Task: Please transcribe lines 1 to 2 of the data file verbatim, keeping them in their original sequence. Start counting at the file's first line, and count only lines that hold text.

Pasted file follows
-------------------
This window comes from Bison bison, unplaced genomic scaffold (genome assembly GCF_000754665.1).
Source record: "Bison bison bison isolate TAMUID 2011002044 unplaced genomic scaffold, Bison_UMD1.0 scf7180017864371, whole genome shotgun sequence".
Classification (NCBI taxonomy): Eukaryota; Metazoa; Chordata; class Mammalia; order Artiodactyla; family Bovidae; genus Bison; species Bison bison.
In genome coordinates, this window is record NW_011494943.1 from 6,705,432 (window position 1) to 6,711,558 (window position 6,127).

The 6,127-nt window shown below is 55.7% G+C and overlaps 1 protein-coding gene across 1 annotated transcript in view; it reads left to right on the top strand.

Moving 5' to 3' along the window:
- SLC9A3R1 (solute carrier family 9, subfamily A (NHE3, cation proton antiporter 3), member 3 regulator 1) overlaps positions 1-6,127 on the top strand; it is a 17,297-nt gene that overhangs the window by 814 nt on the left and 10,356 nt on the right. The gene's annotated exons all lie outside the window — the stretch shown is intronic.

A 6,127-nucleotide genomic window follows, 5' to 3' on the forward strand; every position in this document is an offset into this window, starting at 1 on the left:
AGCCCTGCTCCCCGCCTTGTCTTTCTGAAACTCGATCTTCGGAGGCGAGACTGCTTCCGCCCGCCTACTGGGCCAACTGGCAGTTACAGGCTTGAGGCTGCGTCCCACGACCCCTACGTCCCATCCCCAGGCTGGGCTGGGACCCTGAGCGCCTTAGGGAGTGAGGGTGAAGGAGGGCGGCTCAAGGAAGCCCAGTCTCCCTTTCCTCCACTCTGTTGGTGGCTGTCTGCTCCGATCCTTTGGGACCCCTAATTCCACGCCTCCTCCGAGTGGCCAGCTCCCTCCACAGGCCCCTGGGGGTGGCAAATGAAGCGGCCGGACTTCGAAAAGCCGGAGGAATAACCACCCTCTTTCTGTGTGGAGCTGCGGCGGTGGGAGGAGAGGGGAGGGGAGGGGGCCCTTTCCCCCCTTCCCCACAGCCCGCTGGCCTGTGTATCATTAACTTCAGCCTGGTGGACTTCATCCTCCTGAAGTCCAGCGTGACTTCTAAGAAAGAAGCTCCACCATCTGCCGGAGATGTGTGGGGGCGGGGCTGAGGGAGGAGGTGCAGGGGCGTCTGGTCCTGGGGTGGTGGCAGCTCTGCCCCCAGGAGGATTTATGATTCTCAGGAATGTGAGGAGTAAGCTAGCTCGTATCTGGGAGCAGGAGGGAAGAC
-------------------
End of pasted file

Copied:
This window comes from Bison bison, unplaced genomic scaffold (genome assembly GCF_000754665.1).
Source record: "Bison bison bison isolate TAMUID 2011002044 unplaced genomic scaffold, Bison_UMD1.0 scf7180017864371, whole genome shotgun sequence".